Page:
The dawn of e-books brings an entire library of knowledge into the palm of your hand. Will you be bothered to read it?
Are e-books opening a new chapter of global illiteracy?
Recently, I learnt that the word "laconic" means a style of speech or writing that uses very few words (my old mathematics teacher, apparently, was hyper-laconic). I also discovered that the word "demure" actually derives from the Latin maturus, which means mature.
My own mid-life explosion of vocabulary is, I admit, an unforeseen by-product of a recent conversion to e-books. Previously, I had always found reading on a screen a little like talking on the phone: a necessary, but inferior, substitute for the real thing. Like a face-to-face conversation, reading from a well-thumbed book has an ineffable organic quality that somehow enriches the experience. That's especially true of older books with their yellowing pages bearing the study-scars of former readers.
Occasionally, while reading one of my mother's old books, I will discover insightful notes jotted in a margin, or a whole paragraph underlined with my name written next to it. She probably hoped I'd one day read them. But despite my nostalgia for the printed page, I stand before you today an unashamed e-bibliophile.
My e-book experience began with the acquisition of an iPad. To my absolute delight, I discovered that while reading an e-book I can simply touch any word on the screen and get a full definition. For years I've skipped unfamiliar words that I stumbled across, usually promising myself to look up the elusive word later, but never doing so. Indolence often trumps curiosity.
But today's e-readers, with their integrated one-touch dictionaries, minimise the gap between linguistic curiosity and knowledge. It leaves little room for laziness. I predict a massive expansion of the commonly used lexicon as we slowly make the inevitable transition to e-reading. That said, it's just as likely we'll start to use spoken-text functions, essentially rendering e-books into audio books and giving rise to mass illiteracy.
Beyond one-touch integrated dictionary functions, e-books are also highly searchable in ways that radically improve research efficiency. I recently downloaded Freud's entire corpus and was able to search it all for every reference that the Austrian psychoanalyst ever made to fetishism - a task that would have been prohibitively time consuming in print. And it will get better; it's not hard to imagine a search feature going beyond user-defined terms, and intelligently incorporating synonymous phrases or themes.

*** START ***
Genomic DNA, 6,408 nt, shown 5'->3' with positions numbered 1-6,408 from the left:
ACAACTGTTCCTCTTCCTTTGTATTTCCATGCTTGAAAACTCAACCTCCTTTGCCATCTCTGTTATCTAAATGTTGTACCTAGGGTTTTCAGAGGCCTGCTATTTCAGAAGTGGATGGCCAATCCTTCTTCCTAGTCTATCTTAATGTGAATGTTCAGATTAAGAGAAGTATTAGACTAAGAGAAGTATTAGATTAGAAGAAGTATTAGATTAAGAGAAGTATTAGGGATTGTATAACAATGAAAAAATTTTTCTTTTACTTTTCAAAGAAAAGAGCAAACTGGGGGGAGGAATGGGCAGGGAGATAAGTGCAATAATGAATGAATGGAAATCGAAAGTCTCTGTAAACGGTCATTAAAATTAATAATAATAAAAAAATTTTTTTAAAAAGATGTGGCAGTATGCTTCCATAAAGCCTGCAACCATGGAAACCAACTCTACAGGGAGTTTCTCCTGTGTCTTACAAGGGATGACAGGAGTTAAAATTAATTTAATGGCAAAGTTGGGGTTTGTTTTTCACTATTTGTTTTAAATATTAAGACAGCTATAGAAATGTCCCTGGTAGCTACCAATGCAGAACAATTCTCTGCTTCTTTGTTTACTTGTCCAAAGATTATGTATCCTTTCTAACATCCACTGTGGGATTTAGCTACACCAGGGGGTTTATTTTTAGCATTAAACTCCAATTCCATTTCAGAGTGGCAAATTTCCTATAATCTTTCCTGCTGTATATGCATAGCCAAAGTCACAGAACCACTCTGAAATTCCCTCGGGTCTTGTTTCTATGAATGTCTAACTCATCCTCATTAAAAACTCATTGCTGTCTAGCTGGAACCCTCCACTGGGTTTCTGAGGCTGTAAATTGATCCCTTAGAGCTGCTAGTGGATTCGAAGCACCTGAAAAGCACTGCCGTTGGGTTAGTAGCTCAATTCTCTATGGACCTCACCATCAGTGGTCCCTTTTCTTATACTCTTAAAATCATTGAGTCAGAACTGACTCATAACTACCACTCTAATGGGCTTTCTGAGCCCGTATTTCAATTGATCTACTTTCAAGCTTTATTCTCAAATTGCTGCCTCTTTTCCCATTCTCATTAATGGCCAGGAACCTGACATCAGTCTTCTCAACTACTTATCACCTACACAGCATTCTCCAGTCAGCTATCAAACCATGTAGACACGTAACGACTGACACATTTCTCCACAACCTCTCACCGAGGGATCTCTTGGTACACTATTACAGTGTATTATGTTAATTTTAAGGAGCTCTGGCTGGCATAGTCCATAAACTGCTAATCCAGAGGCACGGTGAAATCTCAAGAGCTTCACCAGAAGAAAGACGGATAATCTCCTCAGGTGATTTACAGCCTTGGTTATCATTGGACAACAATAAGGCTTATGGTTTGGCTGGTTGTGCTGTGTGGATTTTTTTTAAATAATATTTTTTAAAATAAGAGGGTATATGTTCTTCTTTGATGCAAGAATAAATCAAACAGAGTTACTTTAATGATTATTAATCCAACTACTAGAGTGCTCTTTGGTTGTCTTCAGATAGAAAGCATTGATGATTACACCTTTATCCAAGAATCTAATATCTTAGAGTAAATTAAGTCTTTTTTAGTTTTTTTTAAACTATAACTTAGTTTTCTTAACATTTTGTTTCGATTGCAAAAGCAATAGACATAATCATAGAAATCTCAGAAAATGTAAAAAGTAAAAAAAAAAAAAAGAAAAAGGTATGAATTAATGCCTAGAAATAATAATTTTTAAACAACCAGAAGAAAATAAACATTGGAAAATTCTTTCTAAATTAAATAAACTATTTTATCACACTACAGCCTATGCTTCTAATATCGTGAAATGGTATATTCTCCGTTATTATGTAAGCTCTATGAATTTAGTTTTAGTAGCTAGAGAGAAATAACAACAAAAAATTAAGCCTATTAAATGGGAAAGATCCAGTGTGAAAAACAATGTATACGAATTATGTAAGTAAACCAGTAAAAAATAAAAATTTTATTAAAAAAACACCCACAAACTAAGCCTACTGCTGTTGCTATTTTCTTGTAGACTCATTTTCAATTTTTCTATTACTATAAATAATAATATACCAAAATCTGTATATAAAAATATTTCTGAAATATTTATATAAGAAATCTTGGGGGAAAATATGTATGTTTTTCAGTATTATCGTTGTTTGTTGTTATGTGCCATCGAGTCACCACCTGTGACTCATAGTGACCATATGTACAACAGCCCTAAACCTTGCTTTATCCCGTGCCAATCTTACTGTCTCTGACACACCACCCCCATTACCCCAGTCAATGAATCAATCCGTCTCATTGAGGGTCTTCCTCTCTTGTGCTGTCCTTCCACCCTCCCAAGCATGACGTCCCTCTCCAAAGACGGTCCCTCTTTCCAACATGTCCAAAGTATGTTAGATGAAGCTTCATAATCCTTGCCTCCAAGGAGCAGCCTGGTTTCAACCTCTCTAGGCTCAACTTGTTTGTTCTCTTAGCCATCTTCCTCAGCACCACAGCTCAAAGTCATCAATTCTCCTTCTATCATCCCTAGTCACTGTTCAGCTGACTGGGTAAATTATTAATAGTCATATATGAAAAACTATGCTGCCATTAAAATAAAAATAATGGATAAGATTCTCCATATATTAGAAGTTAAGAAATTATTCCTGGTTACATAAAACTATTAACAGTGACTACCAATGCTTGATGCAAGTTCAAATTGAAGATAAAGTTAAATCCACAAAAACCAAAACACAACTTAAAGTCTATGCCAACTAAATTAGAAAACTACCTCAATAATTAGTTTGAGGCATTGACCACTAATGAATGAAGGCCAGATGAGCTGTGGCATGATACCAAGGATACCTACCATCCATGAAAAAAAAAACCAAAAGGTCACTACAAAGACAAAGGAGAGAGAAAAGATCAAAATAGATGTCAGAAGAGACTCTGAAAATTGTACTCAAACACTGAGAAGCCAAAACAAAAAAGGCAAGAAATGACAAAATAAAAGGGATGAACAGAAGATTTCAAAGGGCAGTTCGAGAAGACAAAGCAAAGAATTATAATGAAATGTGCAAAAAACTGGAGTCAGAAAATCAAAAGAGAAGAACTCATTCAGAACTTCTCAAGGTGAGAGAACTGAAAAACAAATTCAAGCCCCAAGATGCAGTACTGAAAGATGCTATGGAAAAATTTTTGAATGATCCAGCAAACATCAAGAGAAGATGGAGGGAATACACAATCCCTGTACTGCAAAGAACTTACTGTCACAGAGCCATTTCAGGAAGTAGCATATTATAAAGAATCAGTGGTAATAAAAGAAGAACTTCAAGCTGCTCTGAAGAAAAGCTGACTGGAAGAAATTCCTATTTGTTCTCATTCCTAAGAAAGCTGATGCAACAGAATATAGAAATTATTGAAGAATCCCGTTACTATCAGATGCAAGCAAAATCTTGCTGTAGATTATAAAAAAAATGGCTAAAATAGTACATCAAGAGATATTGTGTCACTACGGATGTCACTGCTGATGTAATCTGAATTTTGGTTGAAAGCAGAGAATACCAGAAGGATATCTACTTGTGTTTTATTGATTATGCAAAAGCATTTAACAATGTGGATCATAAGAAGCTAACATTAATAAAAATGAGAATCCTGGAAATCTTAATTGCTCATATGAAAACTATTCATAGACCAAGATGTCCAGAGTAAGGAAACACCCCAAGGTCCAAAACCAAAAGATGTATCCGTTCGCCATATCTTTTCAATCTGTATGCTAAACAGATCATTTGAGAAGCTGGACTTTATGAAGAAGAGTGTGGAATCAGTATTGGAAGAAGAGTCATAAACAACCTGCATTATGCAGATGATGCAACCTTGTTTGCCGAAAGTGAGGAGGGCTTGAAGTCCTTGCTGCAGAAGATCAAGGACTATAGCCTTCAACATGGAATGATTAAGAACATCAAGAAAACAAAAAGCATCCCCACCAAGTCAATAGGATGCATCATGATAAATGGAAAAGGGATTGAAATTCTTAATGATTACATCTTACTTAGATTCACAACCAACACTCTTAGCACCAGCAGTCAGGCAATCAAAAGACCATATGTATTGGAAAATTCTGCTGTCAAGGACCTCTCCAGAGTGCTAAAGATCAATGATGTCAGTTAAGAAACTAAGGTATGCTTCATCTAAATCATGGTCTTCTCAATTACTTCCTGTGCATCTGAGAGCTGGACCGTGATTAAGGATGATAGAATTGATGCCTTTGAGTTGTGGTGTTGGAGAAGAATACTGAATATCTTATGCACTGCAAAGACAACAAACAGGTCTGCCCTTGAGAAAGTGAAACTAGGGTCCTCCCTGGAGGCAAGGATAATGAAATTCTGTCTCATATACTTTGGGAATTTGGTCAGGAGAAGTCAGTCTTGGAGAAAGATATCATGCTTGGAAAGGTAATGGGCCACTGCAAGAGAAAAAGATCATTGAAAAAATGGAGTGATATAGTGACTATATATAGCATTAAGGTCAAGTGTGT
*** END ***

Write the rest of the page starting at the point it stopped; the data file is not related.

Another great feature that parallels the printed page is the ability to make notes or highlight the text. With e-books there are no space constraints in the margins. You can write as little or as much as you like. One day, I can envisage my own offspring getting fresh insights into their baba by perusing the margins of my old e-book.
All of these features are great, but for me, trying to find an obscure book sealed the deal. I used the Kindle application on my iPad to locate a book in under two minutes. No hunting around in a bookstore or waiting two weeks for a delivery to arrive.
Sure, at present there are still a lot of texts that are not available as e-books, but that is changing. As with looking up words, the less effort required, the more likely the action. On my last trip to Amazon.com, I bought far more than I'd be able to carry home from a conventional bookstore.
The rise of the e-book and e-reader has huge implications for the publishing industry, in much the same way the digital revolution shook the foundations of the music business. Perhaps the iPad will be to books what the iPod was to music.
One offshoot is the independently published, best-selling novel. In the same way that software developers have taken to the iPhone and iPad, so too writers can make their work available through an e-book store. Several independent e-novels, some priced as low as 99 US cents (Dh3.60), have even broken six-figure sales.
As I browsed the Abu Dhabi International Book Fair earlier this month, I couldn't help but marvel at the vast ocean of ideas made manifest in ink. But I'm sure that such events will soon have to be radically different. Will paper give way to touch screen technology and will traditional publishing models be eroded? I hope not.
One thing is certain, change is coming. I'm already on the look out for a psychology e-textbook for my Psychology 101 course. I'm sure students will welcome the change - especially if it means saying goodbye to heavy textbooks.
Justin Thomas is an assistant professor of psychology at Zayed University